Monday, September 4, 2017

A Game of Trolls, a Martial Law musicals for Millennials

 There was this dire need to educate the people about the truth and mobilize them to defend their rights. The Philippine Educational Theater Association (PETA) was born “with the vision of a Philippine Theater engaged in the development of people and society”. PETA may have been in the limelight lately for commercially successful productions like Rak of Aegis and Caredivas but it has the heart of a protest theatre. It is only fitting that they have created A Game of Trolls to promulgate awareness at a time when apathy and cynicism seem to be trending.
A Game of Trolls pokes fun at millennials and/or tries to educate them with written history, not the one posted online when you click a hashtag. It tells the story of Heck, a keyboard warrior who struggles to find his identity through political inclinations of his job, family, friends and the current society. He works for a company of “internet trolls”, led by his boss Bimbam, which has the goal of spreading pro-martial law campaign. At the same time, his relationship with his mother declines with their abandonment issues. Heck’s Nay Tere is an activist who was also survivor of the atrocities of the Martial Law regime.
Ghosts of Martial Law victims from the “internet cloud” visit Heck to try to convince him of true stories of horror in their era. Dr. Bobby dela Paz, Edgar Jopson, Eman Lacaba, Macliing Dulag, Sister Mariani and martyrs of the Escalante massacre invade our protagonist’s consciousness as we see slices of history. Fast forward to ending, Heck did a 180 following an incident involving his love interest, Cons, at a fake concert organized by the “troll company”.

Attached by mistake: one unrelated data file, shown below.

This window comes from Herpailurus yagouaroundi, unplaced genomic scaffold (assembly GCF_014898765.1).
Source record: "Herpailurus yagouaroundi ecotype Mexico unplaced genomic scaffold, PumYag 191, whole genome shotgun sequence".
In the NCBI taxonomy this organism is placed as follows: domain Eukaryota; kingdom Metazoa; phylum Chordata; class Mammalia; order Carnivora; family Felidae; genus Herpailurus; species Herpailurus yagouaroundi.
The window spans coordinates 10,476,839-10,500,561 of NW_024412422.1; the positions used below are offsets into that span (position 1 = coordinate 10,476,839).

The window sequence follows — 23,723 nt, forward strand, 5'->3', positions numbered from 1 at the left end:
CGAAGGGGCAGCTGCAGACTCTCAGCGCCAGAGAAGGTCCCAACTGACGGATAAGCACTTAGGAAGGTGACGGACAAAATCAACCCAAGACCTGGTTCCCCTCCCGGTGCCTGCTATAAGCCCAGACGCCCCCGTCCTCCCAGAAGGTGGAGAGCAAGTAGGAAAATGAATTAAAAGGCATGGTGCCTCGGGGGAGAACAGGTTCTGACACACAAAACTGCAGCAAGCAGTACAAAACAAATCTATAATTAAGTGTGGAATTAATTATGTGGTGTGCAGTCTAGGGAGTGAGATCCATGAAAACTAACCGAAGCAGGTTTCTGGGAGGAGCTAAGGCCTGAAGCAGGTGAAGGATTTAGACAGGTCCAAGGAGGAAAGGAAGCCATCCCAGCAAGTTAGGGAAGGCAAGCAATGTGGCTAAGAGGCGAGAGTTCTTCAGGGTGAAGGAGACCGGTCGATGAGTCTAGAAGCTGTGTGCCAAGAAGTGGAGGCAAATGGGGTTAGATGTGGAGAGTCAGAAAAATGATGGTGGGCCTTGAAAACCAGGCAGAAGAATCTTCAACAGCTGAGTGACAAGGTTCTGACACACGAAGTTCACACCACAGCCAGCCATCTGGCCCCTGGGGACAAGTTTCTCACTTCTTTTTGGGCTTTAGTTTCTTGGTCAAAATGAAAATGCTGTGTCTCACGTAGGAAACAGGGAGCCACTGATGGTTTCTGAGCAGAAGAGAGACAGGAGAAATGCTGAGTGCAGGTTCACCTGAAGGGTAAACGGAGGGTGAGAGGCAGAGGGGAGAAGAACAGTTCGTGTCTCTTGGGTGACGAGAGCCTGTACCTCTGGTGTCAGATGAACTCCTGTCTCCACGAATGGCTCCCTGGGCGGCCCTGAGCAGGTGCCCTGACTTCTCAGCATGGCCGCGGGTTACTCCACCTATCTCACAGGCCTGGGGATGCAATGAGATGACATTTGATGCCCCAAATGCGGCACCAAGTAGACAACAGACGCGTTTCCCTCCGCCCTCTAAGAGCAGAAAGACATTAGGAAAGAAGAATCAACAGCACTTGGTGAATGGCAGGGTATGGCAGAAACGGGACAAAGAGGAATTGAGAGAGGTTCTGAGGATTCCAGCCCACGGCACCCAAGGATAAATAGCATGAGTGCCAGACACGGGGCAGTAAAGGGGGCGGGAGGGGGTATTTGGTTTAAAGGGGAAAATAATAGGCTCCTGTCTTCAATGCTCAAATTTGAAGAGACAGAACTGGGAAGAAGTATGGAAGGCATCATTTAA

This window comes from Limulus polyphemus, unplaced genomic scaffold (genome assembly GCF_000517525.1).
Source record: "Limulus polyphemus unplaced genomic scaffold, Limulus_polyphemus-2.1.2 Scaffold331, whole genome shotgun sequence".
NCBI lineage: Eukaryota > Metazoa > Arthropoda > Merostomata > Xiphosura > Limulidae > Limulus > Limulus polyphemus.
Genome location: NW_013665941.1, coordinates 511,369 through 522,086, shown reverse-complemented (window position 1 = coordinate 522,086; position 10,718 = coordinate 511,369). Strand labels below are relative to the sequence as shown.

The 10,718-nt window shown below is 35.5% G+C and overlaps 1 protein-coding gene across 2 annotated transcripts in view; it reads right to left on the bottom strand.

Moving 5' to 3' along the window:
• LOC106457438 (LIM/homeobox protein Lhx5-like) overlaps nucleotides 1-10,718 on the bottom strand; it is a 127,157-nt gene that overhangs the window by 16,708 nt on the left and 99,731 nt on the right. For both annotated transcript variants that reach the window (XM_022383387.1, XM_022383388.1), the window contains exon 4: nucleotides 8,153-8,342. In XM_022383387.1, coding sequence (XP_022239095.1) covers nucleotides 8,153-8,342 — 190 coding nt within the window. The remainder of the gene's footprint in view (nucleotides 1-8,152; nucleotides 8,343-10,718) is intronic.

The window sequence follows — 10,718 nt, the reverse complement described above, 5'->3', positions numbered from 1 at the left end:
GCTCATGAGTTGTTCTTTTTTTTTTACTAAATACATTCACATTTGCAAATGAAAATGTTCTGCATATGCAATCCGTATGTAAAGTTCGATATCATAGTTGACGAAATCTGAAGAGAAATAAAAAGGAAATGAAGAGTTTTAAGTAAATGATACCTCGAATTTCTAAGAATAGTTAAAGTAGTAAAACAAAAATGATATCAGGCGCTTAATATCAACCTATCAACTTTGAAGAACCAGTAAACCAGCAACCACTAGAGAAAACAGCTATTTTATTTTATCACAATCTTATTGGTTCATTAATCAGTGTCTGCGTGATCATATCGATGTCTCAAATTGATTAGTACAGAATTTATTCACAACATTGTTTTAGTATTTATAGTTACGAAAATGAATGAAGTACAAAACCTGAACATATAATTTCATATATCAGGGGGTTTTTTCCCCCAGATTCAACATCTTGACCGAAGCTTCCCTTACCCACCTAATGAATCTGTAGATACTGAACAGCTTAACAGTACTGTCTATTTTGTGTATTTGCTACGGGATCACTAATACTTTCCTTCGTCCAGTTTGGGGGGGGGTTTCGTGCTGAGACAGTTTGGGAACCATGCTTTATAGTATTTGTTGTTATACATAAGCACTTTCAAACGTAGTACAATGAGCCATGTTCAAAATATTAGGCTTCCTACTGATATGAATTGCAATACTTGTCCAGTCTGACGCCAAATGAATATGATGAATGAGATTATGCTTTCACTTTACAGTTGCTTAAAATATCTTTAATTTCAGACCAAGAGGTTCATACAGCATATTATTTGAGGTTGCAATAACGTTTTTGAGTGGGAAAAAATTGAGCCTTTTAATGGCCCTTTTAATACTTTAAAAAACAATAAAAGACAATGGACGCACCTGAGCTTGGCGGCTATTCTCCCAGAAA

Setting aside the predictability of the plot and aesthetics, playwright Liza Magtoto, director Maribel Legarda and composer Vince de Jesus were able to answer the question “How are we going to tell the truth about Martial Law to the millennials?”. The production team was able to establish relatability and provide facts through social media jargon, cringe-worthy romance subplot and even a flip top battle that will leave you shookt. It’s like spending an entire day on social media without scratching your head. Entertainment value is high. It’s a lecture presented through art.
TJ Valderrama (alternating with Myke Salomon) gives an absorbing performance as Heck and makes us understand why this generation is so confused. Upeng Galang-Fernandez’s gave a chilling monologue about Nay Tere’s past. The entire cast was able to display talent in music and facts.
The important thing in this musical is its goal, the truth. The world has become smaller. Technology is advancing while society is descending. We’re supposed to learn from the past, not from memes. Current political debates have not been as healthy as it’s supposed to be. Social media has created a culture of short attention span and quick decisions. With the present sorry state of our society, A Game of Trolls wishes to eradicate trolling for truth.

Verdict: A-. This should be watched by every millennial. Or even every Filipino.
A Game of Trolls runs at the PETA Theater Center for the entire September.

Text and Photos by Aga Posadas.

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